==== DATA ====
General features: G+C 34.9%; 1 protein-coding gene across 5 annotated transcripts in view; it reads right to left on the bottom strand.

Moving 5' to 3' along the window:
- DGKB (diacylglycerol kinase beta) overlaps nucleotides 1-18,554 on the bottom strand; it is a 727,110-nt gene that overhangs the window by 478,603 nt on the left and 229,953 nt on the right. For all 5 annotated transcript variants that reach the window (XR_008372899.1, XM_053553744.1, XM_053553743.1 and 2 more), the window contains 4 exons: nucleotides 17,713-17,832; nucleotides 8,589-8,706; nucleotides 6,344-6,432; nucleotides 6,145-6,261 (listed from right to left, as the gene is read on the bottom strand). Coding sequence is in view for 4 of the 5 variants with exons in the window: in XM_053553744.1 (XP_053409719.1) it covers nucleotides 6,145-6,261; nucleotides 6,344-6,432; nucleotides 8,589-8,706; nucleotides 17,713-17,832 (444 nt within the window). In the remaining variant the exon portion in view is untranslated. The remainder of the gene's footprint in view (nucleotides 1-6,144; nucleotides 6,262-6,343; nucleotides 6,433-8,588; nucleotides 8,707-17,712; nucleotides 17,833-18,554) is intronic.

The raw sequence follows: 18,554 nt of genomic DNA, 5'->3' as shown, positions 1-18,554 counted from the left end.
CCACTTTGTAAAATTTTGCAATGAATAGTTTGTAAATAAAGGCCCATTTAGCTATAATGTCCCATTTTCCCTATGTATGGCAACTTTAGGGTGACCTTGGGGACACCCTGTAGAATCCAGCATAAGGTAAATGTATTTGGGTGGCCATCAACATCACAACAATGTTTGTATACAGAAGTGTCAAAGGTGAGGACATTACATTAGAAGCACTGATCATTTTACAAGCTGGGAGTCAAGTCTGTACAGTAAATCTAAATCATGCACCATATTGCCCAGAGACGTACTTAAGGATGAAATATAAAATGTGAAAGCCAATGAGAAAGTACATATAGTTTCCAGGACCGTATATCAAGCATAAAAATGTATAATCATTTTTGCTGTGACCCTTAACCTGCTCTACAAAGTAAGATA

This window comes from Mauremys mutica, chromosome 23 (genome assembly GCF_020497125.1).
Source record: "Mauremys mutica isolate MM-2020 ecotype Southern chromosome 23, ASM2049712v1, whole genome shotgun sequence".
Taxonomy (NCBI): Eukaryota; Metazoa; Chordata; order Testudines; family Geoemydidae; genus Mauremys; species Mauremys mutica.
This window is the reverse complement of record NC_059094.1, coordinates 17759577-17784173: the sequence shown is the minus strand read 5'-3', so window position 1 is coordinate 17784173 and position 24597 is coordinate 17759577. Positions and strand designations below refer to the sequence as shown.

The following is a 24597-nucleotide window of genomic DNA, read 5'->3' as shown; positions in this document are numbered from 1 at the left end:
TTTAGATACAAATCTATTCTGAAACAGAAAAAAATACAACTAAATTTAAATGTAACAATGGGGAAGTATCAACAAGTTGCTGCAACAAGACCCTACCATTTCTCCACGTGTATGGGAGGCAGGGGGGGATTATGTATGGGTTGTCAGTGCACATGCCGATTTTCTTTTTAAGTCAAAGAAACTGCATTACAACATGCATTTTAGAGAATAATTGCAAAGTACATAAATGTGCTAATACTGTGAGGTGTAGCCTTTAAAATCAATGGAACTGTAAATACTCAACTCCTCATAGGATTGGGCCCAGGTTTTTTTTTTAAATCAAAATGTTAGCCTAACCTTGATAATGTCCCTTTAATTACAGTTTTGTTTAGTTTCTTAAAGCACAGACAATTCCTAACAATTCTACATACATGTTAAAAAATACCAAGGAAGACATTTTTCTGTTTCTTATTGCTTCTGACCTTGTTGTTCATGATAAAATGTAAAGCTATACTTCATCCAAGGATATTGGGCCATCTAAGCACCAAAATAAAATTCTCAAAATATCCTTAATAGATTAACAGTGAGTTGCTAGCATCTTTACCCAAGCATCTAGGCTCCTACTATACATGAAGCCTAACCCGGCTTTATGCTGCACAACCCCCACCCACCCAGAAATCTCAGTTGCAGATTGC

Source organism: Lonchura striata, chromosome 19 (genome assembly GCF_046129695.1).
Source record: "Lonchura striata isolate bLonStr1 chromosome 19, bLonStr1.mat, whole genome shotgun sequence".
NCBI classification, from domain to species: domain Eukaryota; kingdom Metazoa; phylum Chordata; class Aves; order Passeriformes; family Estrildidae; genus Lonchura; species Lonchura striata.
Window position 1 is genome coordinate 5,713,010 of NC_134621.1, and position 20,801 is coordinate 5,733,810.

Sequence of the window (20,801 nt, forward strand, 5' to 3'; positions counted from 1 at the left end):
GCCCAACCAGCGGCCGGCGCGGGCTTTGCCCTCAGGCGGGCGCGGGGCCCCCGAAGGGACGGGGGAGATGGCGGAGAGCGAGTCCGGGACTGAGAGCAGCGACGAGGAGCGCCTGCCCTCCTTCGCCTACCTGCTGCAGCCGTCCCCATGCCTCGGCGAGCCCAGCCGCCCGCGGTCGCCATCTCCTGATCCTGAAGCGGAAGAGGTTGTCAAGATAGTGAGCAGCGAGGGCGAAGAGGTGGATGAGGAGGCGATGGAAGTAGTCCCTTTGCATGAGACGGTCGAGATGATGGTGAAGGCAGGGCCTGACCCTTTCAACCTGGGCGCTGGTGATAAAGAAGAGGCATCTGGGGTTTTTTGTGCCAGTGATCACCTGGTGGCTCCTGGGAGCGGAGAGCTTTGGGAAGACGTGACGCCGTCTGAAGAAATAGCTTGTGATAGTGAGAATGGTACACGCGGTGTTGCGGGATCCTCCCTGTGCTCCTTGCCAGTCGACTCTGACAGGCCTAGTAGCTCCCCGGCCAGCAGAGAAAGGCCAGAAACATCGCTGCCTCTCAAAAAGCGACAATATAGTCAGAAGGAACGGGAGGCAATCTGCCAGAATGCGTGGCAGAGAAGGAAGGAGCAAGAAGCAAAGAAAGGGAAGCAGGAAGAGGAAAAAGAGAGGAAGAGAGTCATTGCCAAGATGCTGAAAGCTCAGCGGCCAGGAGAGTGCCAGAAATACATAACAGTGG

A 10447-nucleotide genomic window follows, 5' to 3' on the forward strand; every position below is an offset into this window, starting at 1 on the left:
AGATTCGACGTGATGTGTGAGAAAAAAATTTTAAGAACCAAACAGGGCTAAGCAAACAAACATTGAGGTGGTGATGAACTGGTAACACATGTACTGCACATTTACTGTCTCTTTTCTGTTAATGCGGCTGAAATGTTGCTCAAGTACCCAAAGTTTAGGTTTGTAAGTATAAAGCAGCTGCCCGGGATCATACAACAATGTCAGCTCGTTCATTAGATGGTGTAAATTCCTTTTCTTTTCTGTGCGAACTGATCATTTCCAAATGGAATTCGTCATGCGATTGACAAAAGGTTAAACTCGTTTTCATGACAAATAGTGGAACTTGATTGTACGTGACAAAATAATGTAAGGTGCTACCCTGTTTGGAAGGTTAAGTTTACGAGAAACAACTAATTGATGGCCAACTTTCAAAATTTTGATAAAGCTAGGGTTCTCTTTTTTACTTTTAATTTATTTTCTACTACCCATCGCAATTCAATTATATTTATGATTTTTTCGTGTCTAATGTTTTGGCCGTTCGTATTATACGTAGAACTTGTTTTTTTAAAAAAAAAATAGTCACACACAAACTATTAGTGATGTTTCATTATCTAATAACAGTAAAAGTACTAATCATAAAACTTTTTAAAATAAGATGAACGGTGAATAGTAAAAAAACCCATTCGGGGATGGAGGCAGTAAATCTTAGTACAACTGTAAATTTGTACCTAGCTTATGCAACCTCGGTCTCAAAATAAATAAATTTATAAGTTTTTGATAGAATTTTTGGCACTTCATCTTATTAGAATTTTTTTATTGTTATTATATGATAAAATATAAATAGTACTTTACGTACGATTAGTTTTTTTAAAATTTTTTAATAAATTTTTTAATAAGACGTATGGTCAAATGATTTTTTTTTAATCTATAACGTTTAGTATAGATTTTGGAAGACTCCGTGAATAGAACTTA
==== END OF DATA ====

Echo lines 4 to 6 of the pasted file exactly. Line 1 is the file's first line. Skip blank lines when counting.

The raw sequence follows: 18,554 nt of genomic DNA, 5'->3' as shown, positions 1-18,554 counted from the left end.
CCACTTTGTAAAATTTTGCAATGAATAGTTTGTAAATAAAGGCCCATTTAGCTATAATGTCCCATTTTCCCTATGTATGGCAACTTTAGGGTGACCTTGGGGACACCCTGTAGAATCCAGCATAAGGTAAATGTATTTGGGTGGCCATCAACATCACAACAATGTTTGTATACAGAAGTGTCAAAGGTGAGGACATTACATTAGAAGCACTGATCATTTTACAAGCTGGGAGTCAAGTCTGTACAGTAAATCTAAATCATGCACCATATTGCCCAGAGACGTACTTAAGGATGAAATATAAAATGTGAAAGCCAATGAGAAAGTACATATAGTTTCCAGGACCGTATATCAAGCATAAAAATGTATAATCATTTTTGCTGTGACCCTTAACCTGCTCTACAAAGTAAGATA

This window comes from Mauremys mutica, chromosome 23 (genome assembly GCF_020497125.1).